Background: The cause of rosacea is unknown; among other factors a causative role has been postulated for the hair follicle mites Demodex folliculorum and Demodex brevis.
Objective: Our purpose was to compare the population density of Demodex mites in facial skin of defined categories of patients with rosacea with control subjects. We also assessed the impact of tetracycline therapy on the mite population.
Methods: The population density and distribution of Demodex mites were studied in the facial skin of 42 patients with rosacea and 42 age- and sex-matched control subjects. Mites were counted in measured skin surface biopsy specimens obtained from six standard facial sites with cyanoacrylate glue.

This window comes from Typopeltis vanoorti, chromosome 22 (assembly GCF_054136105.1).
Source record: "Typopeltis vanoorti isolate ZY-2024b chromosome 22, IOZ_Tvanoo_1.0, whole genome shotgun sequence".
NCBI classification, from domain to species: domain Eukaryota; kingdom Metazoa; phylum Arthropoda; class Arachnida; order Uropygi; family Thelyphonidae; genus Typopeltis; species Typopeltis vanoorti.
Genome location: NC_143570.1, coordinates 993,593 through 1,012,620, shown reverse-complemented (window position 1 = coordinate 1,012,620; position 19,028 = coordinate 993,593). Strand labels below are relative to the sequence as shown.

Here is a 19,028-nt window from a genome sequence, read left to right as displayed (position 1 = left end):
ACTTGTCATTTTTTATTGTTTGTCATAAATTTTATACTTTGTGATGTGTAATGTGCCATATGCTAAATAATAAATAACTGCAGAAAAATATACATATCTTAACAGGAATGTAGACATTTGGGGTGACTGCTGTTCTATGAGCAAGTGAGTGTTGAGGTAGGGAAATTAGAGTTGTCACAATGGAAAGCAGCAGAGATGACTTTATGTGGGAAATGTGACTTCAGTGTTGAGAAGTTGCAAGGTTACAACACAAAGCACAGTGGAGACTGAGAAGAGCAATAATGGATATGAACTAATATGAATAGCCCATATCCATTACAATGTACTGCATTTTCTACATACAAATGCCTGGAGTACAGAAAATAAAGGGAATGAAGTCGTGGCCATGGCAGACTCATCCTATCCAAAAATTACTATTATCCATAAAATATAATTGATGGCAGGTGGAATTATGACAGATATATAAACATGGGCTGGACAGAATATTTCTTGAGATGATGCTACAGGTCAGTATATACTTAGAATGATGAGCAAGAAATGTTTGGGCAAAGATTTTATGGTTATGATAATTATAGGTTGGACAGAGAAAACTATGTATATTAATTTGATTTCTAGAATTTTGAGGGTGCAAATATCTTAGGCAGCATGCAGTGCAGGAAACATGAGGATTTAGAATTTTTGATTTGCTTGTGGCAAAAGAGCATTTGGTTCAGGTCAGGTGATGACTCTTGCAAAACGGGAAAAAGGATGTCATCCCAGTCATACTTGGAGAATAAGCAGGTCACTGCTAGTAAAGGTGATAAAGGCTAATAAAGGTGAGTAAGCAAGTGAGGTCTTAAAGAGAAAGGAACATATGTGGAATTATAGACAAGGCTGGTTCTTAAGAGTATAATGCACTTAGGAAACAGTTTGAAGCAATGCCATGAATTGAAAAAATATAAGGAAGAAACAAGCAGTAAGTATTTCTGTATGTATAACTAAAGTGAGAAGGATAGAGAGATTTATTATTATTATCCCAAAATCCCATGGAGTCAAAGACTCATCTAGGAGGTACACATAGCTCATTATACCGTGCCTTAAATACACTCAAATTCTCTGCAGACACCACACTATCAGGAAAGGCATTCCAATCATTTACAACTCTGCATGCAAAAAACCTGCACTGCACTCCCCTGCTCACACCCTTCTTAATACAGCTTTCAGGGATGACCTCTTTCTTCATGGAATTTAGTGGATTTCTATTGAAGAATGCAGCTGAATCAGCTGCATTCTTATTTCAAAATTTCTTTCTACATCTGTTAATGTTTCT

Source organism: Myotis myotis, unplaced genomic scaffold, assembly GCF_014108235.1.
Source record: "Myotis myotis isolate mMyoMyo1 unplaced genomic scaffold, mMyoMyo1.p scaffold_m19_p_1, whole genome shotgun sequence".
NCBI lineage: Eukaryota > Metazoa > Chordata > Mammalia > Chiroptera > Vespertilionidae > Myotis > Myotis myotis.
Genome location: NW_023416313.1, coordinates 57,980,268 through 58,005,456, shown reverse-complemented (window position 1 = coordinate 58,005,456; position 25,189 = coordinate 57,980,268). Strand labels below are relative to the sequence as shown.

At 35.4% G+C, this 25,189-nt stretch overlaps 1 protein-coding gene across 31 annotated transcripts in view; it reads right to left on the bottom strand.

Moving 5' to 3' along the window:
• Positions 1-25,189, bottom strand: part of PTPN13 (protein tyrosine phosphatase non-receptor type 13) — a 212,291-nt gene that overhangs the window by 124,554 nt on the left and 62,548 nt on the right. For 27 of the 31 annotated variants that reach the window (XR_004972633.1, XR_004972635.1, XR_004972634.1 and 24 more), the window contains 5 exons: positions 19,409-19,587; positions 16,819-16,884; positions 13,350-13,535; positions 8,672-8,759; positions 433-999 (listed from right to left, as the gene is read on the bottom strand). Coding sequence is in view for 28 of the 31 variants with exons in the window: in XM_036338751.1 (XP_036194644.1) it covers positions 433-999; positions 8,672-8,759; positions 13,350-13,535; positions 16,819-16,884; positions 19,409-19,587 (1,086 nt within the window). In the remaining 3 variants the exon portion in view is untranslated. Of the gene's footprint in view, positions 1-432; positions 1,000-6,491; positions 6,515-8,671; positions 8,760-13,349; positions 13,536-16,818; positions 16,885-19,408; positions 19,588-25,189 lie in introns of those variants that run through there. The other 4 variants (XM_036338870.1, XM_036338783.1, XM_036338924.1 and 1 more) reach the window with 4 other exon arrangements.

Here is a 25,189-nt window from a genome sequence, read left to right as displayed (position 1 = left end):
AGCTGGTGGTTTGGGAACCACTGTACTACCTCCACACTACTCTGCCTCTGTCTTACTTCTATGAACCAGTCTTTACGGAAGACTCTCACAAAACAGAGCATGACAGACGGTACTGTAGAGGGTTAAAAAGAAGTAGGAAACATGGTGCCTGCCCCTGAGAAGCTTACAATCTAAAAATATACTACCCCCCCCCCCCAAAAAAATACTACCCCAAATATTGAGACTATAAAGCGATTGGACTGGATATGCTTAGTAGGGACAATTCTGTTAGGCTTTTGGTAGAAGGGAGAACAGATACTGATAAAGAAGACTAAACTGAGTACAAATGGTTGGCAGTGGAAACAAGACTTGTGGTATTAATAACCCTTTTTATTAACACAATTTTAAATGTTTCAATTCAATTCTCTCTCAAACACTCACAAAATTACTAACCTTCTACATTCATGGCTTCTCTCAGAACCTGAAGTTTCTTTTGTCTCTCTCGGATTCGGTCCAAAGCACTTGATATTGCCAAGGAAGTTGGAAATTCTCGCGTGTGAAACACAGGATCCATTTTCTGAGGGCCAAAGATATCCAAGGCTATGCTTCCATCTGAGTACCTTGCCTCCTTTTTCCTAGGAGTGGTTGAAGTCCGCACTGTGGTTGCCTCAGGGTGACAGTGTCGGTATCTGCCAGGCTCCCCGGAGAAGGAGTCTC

Results: The mean mite count was 49.8 (range 2 to 158) in patients with rosacea and 10.8 (range up to 97) in control subjects (p < 0.001); the highest density of mites was found on the cheeks. A statistically significant increase in mites was found in all subgroups of rosacea, being most marked in those with steroid-induced rosacea. Mite counts in patients with rosacea before and after a 1-month course of oral tetracycline showed no significant difference.
Conclusion: Increased mites may play a part in the pathogenesis of rosacea by provoking inflammatory or allergic reactions, by mechanical blockage of follicles, or by acting as vectors for microorganisms.